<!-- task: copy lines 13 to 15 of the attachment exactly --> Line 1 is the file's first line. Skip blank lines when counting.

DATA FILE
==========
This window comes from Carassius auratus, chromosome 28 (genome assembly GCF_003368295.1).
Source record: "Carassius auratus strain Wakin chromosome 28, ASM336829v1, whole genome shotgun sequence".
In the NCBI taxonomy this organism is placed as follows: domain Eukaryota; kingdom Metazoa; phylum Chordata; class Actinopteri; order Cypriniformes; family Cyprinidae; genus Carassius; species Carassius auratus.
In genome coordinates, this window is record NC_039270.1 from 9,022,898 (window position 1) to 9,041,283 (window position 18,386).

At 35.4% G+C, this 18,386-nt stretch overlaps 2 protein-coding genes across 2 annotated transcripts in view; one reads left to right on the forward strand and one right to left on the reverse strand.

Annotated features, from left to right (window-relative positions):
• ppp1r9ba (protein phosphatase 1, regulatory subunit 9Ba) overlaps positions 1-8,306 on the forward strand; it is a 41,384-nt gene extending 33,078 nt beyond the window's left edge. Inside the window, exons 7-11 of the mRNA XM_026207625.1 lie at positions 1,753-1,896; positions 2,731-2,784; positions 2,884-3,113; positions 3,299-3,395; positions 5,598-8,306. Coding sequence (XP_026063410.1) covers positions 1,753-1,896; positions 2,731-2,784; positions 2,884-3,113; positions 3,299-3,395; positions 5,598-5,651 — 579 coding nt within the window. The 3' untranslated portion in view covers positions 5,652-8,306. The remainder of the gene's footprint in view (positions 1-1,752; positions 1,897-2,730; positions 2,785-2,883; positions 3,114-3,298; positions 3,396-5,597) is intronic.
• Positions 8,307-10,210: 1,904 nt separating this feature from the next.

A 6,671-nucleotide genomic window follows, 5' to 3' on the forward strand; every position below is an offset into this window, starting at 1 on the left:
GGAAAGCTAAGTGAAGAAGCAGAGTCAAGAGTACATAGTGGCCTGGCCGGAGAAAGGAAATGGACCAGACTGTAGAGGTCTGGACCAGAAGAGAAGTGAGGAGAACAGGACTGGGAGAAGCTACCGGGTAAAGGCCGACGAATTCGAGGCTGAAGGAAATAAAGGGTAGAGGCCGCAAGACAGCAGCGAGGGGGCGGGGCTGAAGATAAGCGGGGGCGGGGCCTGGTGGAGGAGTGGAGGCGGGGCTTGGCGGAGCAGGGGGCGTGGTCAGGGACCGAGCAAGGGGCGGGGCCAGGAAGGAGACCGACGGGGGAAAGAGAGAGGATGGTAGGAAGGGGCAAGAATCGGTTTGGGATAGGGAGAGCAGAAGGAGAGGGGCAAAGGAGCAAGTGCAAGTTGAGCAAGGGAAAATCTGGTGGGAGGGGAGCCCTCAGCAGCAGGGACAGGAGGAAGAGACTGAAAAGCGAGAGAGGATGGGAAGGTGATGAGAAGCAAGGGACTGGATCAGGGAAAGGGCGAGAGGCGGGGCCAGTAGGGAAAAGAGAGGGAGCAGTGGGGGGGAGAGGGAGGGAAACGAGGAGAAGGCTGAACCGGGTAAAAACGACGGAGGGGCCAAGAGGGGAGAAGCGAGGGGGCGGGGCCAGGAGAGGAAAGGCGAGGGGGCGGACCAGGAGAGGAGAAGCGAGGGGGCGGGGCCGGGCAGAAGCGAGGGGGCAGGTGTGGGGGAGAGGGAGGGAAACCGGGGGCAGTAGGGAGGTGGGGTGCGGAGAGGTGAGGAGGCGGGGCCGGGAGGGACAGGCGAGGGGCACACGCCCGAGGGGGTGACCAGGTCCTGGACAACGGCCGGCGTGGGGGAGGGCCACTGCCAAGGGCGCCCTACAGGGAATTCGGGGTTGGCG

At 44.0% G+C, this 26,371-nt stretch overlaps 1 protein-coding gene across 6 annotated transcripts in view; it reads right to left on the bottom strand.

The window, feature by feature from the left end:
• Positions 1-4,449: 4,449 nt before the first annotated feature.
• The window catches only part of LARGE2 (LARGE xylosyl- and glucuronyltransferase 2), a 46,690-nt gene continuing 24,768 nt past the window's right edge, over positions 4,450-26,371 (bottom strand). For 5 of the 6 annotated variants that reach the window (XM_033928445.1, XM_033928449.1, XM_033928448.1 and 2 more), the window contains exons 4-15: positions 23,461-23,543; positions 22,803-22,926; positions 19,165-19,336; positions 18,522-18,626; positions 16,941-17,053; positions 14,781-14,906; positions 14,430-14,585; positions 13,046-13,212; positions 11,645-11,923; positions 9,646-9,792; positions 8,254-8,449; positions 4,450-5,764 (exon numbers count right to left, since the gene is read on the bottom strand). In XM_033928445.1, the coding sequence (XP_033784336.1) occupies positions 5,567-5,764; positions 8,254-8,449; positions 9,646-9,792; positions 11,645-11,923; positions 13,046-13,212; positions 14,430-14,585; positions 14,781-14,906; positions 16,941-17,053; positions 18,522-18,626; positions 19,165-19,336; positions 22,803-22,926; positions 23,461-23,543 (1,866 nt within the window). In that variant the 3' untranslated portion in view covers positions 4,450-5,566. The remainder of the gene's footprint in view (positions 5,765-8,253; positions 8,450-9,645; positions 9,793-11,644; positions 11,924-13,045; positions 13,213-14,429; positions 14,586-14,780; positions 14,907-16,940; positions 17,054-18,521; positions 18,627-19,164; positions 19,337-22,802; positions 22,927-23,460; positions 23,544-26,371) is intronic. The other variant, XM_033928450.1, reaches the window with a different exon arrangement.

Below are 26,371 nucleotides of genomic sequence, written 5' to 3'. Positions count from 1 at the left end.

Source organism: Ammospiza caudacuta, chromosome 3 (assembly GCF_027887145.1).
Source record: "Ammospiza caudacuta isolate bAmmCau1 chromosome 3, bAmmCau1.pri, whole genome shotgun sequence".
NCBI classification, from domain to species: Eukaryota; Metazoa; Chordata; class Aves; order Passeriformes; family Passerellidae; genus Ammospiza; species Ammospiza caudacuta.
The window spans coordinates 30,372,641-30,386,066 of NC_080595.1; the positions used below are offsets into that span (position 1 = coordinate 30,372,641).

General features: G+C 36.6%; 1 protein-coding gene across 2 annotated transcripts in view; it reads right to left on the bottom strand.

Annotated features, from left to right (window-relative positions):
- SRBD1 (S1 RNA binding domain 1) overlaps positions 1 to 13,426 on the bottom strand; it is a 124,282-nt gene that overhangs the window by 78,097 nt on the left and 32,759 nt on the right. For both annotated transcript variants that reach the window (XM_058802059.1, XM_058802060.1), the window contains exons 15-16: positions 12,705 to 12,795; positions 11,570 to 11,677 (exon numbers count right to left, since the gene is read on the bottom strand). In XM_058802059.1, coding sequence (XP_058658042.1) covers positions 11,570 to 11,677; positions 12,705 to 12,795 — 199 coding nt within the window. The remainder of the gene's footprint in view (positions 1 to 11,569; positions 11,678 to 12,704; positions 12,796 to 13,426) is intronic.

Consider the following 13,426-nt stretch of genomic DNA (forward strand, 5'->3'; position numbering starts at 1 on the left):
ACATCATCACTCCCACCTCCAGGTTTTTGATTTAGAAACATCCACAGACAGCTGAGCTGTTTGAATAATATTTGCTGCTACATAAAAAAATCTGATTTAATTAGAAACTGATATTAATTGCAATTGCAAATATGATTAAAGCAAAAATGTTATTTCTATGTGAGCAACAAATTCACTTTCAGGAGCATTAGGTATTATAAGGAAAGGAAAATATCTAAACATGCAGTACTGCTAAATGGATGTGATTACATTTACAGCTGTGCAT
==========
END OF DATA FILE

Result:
• Positions 1-4,449: 4,449 nt before the first annotated feature.
• The window catches only part of LARGE2 (LARGE xylosyl- and glucuronyltransferase 2), a 46,690-nt gene continuing 24,768 nt past the window's right edge, over positions 4,450-26,371 (bottom strand). For 5 of the 6 annotated variants that reach the window (XM_033928445.1, XM_033928449.1, XM_033928448.1 and 2 more), the window contains exons 4-15: positions 23,461-23,543; positions 22,803-22,926; positions 19,165-19,336; positions 18,522-18,626; positions 16,941-17,053; positions 14,781-14,906; positions 14,430-14,585; positions 13,046-13,212; positions 11,645-11,923; positions 9,646-9,792; positions 8,254-8,449; positions 4,450-5,764 (exon numbers count right to left, since the gene is read on the bottom strand). In XM_033928445.1, the coding sequence (XP_033784336.1) occupies positions 5,567-5,764; positions 8,254-8,449; positions 9,646-9,792; positions 11,645-11,923; positions 13,046-13,212; positions 14,430-14,585; positions 14,781-14,906; positions 16,941-17,053; positions 18,522-18,626; positions 19,165-19,336; positions 22,803-22,926; positions 23,461-23,543 (1,866 nt within the window). In that variant the 3' untranslated portion in view covers positions 4,450-5,566. The remainder of the gene's footprint in view (positions 5,765-8,253; positions 8,450-9,645; positions 9,793-11,644; positions 11,924-13,045; positions 13,213-14,429; positions 14,586-14,780; positions 14,907-16,940; positions 17,054-18,521; positions 18,627-19,164; positions 19,337-22,802; positions 22,927-23,460; positions 23,544-26,371) is intronic. The other variant, XM_033928450.1, reaches the window with a different exon arrangement.

Below are 26,371 nucleotides of genomic sequence, written 5' to 3'. Positions count from 1 at the left end.